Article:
[websec] Frame-Options header and intermediate frames

David Ross <dross@microsoft.com> Sat, 18 February 2012 01:14 UTC

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From: David Ross <dross@microsoft.com>
To: "Tobias Gondrom (tobias.gondrom@gondrom.org)" <tobias.gondrom@gondrom.org>, IETF WebSec WG <websec@ietf.org>
Thread-Topic: Frame-Options header and intermediate frames
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Date: Sat, 18 Feb 2012 01:14:00 +0000
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Cc: Eduardo' Vela <evn@google.com>, Michal Zalewski <lcamtuf@coredump.cx>
Subject: [websec] Frame-Options header and intermediate frames
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Michal Zalewski and Eduardo Vela brought up an interesting scenario pertaining to the Frame-Options header.  Specifically, if only the top level page URL is validated w.r.t. SAMEORIGIN or ALLOW-FROM, malicious ads or other unsafe content in an intermediate frame could re-frame content from the top level site for the purposes of clickjacking.

In the RFC draft currently there is the following:

	[TBD]current implementations do not display if the origin of
        the top-level-browsing-context is different than the origin of
        the page containing the FRAME-OPTIONS header.

There's a good argument that sites attempting to avoid attacks such as phishing and clickjacking would not want to frame arbitrary content.  Users really only have an easy way to make immediate and valid trust decisions about the origin of the top level page, not frames contained within those pages.  But sites that frame arbitrary content do exist in the real world, for better or worse.  While there are different philosophical viewpoints on cross-domain framing, there doesn't seem to be any reason to avoid creating a ValidateAllAncestors flag on Frame-Options which would instruct the browser to validate the URL of each hosting frame up to the top level.  Given this, sites that frame arbitrary content could at least make use of SAMEORIGIN and ALLOW-FROM for their intended purpose.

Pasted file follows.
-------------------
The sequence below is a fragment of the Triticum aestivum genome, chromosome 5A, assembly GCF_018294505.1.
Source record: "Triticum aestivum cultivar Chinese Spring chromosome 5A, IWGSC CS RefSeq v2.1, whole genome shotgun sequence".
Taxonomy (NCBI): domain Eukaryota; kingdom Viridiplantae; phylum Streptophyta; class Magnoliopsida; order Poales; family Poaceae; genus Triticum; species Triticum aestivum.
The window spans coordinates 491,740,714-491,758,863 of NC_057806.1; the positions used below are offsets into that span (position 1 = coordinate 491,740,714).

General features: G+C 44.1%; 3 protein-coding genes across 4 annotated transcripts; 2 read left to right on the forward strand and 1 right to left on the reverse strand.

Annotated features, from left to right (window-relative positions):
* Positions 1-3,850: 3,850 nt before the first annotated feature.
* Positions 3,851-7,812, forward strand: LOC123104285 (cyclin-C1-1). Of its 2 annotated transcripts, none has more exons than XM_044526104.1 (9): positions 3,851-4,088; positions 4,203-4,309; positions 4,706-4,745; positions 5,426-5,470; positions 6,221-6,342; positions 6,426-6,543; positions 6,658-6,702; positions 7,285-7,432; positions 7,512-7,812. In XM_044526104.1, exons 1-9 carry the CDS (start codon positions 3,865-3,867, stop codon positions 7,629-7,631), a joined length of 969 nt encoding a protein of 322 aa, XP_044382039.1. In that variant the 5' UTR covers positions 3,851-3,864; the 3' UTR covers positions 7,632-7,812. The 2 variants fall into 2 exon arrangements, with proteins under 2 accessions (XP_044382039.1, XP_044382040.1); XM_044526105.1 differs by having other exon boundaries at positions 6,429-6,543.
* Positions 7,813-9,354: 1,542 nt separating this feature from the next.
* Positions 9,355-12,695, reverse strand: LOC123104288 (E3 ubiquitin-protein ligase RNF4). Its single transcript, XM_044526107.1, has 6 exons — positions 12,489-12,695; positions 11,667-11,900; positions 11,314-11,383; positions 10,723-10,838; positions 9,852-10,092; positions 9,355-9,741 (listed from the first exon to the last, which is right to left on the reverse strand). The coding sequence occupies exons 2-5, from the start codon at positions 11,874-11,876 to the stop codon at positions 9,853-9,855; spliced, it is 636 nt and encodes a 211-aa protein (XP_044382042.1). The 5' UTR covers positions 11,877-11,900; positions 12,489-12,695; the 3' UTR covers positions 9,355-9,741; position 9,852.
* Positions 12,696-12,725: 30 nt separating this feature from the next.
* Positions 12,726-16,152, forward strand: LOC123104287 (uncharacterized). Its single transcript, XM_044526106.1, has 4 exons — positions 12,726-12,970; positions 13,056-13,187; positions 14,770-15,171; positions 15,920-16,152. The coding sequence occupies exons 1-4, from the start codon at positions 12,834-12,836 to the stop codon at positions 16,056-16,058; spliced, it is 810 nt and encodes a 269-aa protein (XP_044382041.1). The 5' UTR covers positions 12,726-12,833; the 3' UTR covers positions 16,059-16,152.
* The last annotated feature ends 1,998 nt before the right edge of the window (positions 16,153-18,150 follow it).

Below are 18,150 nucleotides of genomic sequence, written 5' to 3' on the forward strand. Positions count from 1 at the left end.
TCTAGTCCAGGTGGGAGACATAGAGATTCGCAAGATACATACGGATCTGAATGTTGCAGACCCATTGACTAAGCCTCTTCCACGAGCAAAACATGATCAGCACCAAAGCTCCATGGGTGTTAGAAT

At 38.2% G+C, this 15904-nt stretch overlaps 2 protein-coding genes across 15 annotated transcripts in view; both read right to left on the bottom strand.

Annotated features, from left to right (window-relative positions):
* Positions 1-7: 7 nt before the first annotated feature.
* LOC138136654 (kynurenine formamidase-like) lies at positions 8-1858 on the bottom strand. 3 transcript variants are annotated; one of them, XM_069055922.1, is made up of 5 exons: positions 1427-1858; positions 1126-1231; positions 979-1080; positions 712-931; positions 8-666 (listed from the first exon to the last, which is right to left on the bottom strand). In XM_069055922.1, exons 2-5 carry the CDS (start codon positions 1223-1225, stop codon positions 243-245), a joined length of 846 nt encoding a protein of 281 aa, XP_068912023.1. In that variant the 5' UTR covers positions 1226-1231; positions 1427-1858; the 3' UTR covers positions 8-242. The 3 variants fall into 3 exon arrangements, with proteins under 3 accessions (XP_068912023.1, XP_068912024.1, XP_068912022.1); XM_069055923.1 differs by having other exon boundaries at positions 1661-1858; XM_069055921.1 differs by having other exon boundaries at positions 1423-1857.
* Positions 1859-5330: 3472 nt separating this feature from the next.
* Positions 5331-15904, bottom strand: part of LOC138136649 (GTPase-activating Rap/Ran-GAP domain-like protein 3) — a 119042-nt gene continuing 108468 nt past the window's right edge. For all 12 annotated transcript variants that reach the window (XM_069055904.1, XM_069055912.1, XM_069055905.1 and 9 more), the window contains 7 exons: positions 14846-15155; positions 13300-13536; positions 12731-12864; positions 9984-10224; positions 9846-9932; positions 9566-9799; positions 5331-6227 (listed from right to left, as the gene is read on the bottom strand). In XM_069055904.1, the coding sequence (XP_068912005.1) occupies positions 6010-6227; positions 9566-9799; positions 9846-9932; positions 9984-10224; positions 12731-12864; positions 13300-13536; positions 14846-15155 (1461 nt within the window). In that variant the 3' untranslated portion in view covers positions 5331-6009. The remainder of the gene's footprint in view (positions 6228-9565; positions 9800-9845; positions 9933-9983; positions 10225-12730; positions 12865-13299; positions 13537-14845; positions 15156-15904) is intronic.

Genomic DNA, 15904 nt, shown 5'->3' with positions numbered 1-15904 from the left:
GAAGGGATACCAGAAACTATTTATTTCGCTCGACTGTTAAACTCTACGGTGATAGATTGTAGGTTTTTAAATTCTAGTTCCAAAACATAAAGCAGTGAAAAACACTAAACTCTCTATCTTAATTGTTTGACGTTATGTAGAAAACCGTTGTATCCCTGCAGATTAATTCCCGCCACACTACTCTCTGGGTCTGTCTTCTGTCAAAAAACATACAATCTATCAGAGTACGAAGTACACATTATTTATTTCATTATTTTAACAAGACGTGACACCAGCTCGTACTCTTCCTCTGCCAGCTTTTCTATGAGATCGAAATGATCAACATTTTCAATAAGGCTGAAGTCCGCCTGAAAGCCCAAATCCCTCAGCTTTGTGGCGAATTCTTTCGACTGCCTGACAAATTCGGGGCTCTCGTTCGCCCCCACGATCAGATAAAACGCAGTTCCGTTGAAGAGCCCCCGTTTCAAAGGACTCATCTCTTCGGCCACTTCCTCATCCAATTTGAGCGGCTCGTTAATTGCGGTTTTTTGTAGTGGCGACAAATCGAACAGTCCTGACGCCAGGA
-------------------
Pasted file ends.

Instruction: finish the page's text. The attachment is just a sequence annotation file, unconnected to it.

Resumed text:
We'd like to get the intermediate frame issue documented and describe the optional ValidateAllAncestors flag in the RFC draft.

David Ross